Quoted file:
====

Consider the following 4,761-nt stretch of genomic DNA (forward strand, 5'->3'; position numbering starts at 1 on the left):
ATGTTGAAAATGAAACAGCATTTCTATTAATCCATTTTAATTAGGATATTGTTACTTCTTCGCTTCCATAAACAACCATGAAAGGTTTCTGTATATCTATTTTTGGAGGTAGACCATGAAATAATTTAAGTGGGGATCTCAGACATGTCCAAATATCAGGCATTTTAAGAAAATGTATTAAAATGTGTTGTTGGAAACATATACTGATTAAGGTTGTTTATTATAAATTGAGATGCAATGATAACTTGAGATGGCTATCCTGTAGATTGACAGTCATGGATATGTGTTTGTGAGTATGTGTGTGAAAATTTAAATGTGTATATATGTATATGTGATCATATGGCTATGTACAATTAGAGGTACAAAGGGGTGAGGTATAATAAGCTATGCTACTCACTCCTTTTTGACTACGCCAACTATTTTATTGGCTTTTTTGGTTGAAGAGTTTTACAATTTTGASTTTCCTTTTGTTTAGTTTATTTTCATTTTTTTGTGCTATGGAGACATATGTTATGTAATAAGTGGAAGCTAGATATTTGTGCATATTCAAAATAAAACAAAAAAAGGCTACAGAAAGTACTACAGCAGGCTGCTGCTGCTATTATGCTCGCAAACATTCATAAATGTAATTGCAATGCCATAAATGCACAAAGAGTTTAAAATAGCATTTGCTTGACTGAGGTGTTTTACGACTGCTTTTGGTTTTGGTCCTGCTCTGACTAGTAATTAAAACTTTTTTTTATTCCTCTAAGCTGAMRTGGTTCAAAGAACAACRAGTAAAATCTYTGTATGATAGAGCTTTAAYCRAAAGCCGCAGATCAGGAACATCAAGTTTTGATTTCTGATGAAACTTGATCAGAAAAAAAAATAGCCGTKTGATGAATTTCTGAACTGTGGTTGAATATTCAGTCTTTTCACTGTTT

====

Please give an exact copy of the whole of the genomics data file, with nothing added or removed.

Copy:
Consider the following 4,761-nt stretch of genomic DNA (forward strand, 5'->3'; position numbering starts at 1 on the left):
ATGTTGAAAATGAAACAGCATTTCTATTAATCCATTTTAATTAGGATATTGTTACTTCTTCGCTTCCATAAACAACCATGAAAGGTTTCTGTATATCTATTTTTGGAGGTAGACCATGAAATAATTTAAGTGGGGATCTCAGACATGTCCAAATATCAGGCATTTTAAGAAAATGTATTAAAATGTGTTGTTGGAAACATATACTGATTAAGGTTGTTTATTATAAATTGAGATGCAATGATAACTTGAGATGGCTATCCTGTAGATTGACAGTCATGGATATGTGTTTGTGAGTATGTGTGTGAAAATTTAAATGTGTATATATGTATATGTGATCATATGGCTATGTACAATTAGAGGTACAAAGGGGTGAGGTATAATAAGCTATGCTACTCACTCCTTTTTGACTACGCCAACTATTTTATTGGCTTTTTTGGTTGAAGAGTTTTACAATTTTGASTTTCCTTTTGTTTAGTTTATTTTCATTTTTTTGTGCTATGGAGACATATGTTATGTAATAAGTGGAAGCTAGATATTTGTGCATATTCAAAATAAAACAAAAAAAGGCTACAGAAAGTACTACAGCAGGCTGCTGCTGCTATTATGCTCGCAAACATTCATAAATGTAATTGCAATGCCATAAATGCACAAAGAGTTTAAAATAGCATTTGCTTGACTGAGGTGTTTTACGACTGCTTTTGGTTTTGGTCCTGCTCTGACTAGTAATTAAAACTTTTTTTTATTCCTCTAAGCTGAMRTGGTTCAAAGAACAACRAGTAAAATCTYTGTATGATAGAGCTTTAAYCRAAAGCCGCAGATCAGGAACATCAAGTTTTGATTTCTGATGAAACTTGATCAGAAAAAAAAATAGCCGTKTGATGAATTTCTGAACTGTGGTTGAATATTCAGTCTTTTCACTGTTT